Firstly, I'd like to say that I love your work. I've read a ton of your novels and I always blaze through them because they read so fluidly. The way your writing catches me up in its current and sweeps me along reminds me of being on a waterslide. My question: In my opinion, part of what makes your writing so great is the use of concrete sensory detail. For example, in the Obsidian Mirror series you frequently refer to heady scents when Summer is present, and describe the different textures of plants like mosses and lichens. When writing a paragraph of sensory imagery, how do you know how much is enough? Too much? I'd love to be able to write imagery like yours, but I'm always worrying that I'm including too much or not enough.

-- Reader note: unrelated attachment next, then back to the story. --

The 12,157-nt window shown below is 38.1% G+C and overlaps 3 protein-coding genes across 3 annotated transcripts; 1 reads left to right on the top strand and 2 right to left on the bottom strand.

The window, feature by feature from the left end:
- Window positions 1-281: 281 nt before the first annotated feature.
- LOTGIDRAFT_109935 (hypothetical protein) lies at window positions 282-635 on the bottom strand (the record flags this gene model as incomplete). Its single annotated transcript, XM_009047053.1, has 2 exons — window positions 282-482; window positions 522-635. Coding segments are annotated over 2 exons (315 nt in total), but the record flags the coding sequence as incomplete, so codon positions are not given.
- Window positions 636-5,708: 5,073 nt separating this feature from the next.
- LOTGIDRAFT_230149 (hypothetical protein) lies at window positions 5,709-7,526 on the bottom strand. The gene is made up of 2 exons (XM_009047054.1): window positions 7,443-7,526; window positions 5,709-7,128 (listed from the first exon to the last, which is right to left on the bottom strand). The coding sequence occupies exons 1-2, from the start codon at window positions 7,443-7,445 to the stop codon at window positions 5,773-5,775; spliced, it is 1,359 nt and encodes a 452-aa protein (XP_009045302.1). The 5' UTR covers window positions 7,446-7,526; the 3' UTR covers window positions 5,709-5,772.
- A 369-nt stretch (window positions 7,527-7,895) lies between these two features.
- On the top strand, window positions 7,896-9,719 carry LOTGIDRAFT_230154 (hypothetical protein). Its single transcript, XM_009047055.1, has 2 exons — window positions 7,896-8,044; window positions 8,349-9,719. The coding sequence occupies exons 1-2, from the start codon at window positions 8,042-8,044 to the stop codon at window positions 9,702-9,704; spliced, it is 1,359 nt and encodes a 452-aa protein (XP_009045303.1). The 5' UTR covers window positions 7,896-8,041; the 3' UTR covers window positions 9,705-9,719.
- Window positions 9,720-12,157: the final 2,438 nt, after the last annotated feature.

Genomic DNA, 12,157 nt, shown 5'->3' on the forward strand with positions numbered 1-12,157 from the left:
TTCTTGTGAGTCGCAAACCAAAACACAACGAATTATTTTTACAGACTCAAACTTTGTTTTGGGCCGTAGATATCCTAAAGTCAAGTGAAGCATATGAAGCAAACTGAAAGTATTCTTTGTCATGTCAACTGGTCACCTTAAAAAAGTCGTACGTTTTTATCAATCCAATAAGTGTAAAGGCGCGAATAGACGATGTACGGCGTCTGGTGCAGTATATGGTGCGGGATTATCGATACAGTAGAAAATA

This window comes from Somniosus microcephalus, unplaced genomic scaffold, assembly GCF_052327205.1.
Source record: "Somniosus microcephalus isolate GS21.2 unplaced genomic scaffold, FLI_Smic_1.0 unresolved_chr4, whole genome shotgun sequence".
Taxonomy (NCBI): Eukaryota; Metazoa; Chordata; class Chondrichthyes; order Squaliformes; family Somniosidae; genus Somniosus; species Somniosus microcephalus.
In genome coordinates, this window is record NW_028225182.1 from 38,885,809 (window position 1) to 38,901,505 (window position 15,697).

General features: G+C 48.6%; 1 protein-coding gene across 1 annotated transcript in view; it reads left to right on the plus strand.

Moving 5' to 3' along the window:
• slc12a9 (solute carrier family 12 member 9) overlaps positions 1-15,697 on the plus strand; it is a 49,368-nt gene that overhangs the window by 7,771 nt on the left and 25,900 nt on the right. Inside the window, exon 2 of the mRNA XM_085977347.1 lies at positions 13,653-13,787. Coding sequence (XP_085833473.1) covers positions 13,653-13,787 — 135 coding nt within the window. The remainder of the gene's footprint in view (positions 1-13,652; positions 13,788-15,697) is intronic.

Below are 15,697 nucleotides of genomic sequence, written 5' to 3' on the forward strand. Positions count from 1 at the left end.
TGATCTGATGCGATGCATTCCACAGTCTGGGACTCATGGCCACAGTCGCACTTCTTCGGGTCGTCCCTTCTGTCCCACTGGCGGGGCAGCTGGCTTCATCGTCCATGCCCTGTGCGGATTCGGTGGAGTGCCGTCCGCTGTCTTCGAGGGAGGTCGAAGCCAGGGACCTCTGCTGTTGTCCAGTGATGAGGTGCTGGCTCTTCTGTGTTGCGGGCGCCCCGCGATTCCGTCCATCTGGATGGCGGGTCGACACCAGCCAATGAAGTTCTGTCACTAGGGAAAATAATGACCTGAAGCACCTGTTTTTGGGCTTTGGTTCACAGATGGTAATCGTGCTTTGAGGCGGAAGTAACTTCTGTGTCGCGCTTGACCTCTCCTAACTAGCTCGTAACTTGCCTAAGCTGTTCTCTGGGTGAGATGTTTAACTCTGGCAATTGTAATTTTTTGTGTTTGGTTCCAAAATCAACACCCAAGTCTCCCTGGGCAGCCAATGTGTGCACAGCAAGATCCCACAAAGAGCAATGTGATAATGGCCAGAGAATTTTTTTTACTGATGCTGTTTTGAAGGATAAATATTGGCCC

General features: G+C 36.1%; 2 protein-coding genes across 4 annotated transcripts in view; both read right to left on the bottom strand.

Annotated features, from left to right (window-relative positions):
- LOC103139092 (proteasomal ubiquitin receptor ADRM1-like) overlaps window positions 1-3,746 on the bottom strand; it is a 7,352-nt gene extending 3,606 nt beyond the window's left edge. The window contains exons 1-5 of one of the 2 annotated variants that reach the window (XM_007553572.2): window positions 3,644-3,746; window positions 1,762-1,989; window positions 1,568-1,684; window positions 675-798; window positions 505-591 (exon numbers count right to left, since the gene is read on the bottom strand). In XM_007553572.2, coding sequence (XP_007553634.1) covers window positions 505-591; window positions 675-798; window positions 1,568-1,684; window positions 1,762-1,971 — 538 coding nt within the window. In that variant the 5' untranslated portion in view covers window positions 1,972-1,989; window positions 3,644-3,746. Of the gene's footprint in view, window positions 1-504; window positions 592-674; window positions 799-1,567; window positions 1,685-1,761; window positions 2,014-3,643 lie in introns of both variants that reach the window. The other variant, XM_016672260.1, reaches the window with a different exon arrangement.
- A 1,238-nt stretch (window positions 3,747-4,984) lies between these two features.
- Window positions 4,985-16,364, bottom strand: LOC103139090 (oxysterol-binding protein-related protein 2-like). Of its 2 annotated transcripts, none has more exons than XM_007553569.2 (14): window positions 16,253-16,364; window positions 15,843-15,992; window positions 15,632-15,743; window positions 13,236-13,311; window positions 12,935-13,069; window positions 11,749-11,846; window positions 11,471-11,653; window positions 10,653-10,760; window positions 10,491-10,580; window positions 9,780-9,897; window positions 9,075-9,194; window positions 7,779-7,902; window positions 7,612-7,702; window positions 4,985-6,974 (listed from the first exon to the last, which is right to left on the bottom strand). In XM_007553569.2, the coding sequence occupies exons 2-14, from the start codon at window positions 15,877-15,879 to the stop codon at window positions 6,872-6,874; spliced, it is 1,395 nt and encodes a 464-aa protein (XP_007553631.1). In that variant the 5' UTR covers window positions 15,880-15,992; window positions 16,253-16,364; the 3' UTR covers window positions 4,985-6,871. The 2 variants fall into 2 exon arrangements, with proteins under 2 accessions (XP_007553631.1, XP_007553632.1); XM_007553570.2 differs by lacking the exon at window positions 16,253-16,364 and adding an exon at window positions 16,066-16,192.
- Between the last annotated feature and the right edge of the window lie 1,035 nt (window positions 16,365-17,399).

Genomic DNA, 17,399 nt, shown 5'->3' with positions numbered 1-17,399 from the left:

Thanks for your kind comments. You are right in that I make a real effort to include all the senses, especially texture and scent, which is the most evocative. Nothing worse than reading a story that’s only seen through the eyes. It feels half empty.
Obviously you need to avoid overkill. The rule is the same as any other sort of description really- not too much, a sentence or maybe even just a phrase but whatever is there has to be powerful. Something like lavender, for instance is very strong..a language bomb- so just one mention of it is enough for the reader. So I would say don’t use paragraphs of description, just a sentence, not too many adjectives, just a few powerful words…lemon, velvety, metallic, icy…. they are all extremely good at causing the reader to feel exactly what we all know about how those feel/smell/ taste.
Having said that I get carried away sometimes…!
Thanks for your question.